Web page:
March = H
June = M
September = U
December = Z

Not only does the ES contract symbol contain the month in which it expires, it will also contain in which year it expires. For example, if someone were trading an ES contract which will expire in December 2012, the symbol would be ESZ12, which identifies what type of contract (ES) along with what year (09) and month (Z) the contract will expire.

The ES is an excellent futures instrument in which to trade, however it is not the only one by any means. Some traders prefer trading on different exchanges than the S&P 500 as we will discover.

NASDAQ NQ Mini Futures Contract

After the introduction of the ES S&P 500 futures contract the NASDAQ NQwas introduced. Tracking the top 100 stocks on the tech heavy NASDAQ stock exchange, the NASDAQ NQ soon became very popular among index futures traders, although never surpassing the popularity of the ES. Designated with the symbol NQ, the NASDAQ contract also trades in quarter points but is valued differently. Each quarter up tick or down tick is equal to five dollars ($5), with a total up tick or down tick point worth twenty dollars ($20).

The same symbol system applies as the ES as does expiry months. With the NQ, if a trader were to take a position in the December 2012 contract, the symbol would be NQ12Z. The mini NQ also has excellent liquidity and volume each day allowing futures traders several opportunities each day to initiate trades.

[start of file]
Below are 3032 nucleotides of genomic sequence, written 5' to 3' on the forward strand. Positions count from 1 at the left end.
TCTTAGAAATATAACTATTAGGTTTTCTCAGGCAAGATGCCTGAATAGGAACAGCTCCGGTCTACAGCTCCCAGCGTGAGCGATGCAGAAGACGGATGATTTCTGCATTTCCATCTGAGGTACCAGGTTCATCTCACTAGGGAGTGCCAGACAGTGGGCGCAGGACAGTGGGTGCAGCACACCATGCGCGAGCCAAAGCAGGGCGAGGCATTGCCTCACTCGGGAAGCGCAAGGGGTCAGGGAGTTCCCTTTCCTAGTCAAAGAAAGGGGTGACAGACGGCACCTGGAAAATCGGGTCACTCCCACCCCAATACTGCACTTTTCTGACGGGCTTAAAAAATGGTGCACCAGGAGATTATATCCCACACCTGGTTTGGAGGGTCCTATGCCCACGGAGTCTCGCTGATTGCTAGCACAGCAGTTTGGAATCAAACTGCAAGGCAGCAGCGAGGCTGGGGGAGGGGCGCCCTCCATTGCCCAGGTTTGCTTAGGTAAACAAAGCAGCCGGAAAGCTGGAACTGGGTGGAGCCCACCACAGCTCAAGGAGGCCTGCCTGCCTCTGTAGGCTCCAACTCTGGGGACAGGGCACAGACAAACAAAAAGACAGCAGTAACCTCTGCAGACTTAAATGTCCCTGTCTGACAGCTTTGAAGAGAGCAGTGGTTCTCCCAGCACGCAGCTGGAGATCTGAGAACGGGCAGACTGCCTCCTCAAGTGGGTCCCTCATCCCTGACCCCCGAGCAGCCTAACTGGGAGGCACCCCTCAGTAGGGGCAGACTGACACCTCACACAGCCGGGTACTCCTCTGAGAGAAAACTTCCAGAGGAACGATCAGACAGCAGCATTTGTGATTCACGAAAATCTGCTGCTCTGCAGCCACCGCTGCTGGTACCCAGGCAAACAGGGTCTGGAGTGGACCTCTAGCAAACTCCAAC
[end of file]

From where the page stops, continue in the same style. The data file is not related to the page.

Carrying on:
DOW YM Mini Futures Contract

Although the DOW YM contract has not been around quite as long as the ES or the NQ, it has however, seen an explosion in popularity among index futures traders. Tracking the Dow Jones Industrials Stock Exchange, the DOW mini futures or YM as it is designated, has seen increased volume and liquidity since it’s introduction and has converted many long term ES traders which now trade the YM exclusively

YM futures contracts follow the same symbol designations as the ES and NQ as outlined above. A December 2012 contract would be YM12Z identifying the contract type (YM-DOW); expiry year (12); and expiry month (Z-Dec.). Another factor unique to the DOW YM contract unlike the ES or NQ is it does not trade in quarter points, rather it trades in whole points with each up tick or down tick equal to five dollars ($5). Growing in volume and popularity, the YM is an excellent choice for all index futures traders including those new to the market seeking an education and to test strategies.

Russell 2000 Mini Contracts